Challenges of 100% online• Merger of paper-based registers• Built on a new untested technology platform• Designing new national processes while legislation still in development• Migration of unreliable data• Legislative uncertainties and political factors• Certain sectors resistant to doing business online (maybe 5%)
Where are we now?• 1.6M grandfathered business names transferred to register• 190,000 new registrations• 5M free online searches conducted• 92,000 maintain & cease transactions e.g. change details• 240,000 renewals issued
Registering a business name• An Australian business number is needed• Check name availability of proposed business names• Choose registration period (1 or 3 years)• Business holders details• Eligibility and declaration• Payment• Confirmation
Mia Kelly – sole trader• Small retail fashion business run from home in Perth• Growing national online trade• Registers a business name• Checks her details on the public business names register
Name step Prefilled ABN detailsEnter proposed name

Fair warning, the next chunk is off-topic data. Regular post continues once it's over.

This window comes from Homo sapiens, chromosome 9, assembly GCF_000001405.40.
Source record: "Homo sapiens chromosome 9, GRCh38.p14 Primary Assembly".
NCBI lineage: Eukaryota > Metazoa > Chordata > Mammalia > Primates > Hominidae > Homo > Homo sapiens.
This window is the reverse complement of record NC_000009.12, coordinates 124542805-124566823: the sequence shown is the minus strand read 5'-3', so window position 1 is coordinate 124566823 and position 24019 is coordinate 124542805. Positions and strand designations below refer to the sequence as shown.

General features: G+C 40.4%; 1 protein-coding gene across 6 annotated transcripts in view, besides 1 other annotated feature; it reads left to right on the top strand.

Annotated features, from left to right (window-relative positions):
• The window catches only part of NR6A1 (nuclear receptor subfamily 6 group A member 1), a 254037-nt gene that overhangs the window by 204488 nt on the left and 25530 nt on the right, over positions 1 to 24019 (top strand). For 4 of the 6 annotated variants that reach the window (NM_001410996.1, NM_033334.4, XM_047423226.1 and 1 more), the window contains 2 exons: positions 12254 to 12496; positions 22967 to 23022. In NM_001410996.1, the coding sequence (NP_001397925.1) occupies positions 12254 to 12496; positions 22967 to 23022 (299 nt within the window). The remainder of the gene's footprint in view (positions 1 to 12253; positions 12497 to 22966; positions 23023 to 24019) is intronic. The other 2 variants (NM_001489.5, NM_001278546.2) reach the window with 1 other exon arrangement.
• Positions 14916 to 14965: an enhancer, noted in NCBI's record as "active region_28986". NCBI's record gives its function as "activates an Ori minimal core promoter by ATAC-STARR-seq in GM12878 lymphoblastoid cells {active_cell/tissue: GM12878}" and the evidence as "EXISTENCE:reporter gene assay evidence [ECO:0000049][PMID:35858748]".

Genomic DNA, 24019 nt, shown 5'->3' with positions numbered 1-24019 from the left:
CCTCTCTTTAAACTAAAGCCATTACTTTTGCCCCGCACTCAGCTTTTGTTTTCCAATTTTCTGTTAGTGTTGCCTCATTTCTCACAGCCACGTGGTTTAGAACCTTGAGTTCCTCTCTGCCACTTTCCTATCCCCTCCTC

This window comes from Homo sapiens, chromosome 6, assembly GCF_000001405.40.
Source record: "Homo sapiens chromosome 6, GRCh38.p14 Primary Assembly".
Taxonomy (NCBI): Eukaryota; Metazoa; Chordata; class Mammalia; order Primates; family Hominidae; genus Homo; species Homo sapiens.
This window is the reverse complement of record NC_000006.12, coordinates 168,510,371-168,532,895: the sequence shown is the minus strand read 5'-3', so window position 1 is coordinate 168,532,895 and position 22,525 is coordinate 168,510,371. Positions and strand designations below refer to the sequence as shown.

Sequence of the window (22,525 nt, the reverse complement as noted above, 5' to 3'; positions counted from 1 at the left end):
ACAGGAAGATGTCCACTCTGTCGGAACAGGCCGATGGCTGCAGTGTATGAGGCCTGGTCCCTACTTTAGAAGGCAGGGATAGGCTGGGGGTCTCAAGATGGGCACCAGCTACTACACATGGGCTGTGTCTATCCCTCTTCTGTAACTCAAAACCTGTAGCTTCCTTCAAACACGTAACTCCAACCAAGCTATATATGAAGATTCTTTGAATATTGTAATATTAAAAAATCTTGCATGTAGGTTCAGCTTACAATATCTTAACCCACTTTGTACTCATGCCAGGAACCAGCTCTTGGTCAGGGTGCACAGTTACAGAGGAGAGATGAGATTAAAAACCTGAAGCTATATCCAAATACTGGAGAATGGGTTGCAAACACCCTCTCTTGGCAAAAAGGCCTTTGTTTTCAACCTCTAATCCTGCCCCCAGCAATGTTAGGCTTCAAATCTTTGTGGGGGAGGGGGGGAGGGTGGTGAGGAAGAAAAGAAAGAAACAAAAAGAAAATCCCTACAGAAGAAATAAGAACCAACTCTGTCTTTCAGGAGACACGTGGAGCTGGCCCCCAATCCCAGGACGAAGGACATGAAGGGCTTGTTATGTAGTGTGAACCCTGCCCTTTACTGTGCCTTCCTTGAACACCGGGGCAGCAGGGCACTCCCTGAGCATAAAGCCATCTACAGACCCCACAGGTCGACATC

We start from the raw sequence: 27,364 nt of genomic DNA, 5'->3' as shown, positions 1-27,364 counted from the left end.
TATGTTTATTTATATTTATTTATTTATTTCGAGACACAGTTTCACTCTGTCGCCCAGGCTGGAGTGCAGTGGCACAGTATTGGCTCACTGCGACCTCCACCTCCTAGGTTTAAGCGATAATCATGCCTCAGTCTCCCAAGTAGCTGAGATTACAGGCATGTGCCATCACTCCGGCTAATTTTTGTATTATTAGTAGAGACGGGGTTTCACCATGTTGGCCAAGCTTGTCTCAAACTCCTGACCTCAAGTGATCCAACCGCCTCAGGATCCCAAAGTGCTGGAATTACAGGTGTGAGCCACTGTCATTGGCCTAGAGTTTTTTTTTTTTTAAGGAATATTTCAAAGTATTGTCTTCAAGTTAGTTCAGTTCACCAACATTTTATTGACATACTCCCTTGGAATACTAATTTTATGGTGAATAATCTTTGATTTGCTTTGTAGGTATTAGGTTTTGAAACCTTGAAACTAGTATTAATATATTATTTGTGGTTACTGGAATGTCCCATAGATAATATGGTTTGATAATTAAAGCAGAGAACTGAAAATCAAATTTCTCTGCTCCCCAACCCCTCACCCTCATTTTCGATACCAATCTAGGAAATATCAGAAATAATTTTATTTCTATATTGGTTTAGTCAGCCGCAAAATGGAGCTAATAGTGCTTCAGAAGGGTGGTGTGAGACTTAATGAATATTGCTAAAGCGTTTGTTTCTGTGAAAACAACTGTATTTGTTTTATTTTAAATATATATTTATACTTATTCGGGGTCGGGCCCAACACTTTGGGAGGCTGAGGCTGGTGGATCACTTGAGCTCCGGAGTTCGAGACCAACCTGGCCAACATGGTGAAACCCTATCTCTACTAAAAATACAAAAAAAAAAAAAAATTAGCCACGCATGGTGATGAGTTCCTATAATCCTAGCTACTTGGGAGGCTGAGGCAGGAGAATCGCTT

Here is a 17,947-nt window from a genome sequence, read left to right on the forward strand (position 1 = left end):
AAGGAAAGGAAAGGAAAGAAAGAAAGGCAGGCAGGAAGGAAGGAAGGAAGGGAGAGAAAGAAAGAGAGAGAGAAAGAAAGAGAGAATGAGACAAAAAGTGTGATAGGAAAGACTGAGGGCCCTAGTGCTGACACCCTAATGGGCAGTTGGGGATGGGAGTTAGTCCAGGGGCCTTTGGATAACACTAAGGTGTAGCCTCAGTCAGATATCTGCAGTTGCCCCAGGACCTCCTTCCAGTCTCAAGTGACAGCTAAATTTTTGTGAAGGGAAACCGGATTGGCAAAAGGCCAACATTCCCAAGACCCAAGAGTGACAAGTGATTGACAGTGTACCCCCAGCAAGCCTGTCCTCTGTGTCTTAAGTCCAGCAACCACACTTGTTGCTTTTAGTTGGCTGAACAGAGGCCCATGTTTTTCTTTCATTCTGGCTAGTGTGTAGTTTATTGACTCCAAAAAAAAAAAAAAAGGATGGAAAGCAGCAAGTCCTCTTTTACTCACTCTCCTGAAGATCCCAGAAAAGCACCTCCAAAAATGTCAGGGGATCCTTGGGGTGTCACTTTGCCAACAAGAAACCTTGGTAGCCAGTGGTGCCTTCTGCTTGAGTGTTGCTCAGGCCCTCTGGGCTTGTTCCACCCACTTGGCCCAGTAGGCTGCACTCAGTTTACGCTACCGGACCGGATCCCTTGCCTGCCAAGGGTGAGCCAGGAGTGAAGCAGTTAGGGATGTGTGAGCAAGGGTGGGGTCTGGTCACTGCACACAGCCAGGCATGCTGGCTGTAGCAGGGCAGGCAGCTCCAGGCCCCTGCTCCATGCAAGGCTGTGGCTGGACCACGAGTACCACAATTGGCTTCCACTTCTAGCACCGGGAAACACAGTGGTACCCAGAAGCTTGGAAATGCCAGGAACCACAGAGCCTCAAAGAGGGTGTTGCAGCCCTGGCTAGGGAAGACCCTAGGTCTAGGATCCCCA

Name resultsTraffic light result Similar names
Registration periodSelect 1 or 3 years Cancel your Save and come Save your work and application back later move to next step
Business name holder details – sole traderEnter• Birth details• Residential address• Email address
Business addresses– sole traderEnter• Address for service• Principal place of Business• Email• Mobile for SMS Address table
Eligibility step Declare anydisqualifications, convi ctions etc.
Declare step Declarations Authorisation to apply
Payment step Fee to be paid Pay now or pay later (within 10 days by invoice)
Confirmation step Congratulations! Record to keepOther things you can do
Searching thebusiness name indexMia’s business name
Searching thebusiness names index Free information about Mia’s business name
Support available• Customer Call Centre• Significant web content – Business names tab• User guides• Social media – Facebook, Twitter and YouTube• Subscription service• Business names booklet
Customer Call Centre• Enquiries well above forecast and funded levels – Currently 3,000 calls per day – Funded for 500 per day• More phones lines needed• More staff needed• New strategies for customers to transact electronically
Tips to going online• Stick to your online vision• Adapt it to your customer group• Be prepared to move on the detail when you get it wrong• Focus on technology stability (challenge this before deployment)• Define exceptions justifying paper and manage them as exceptions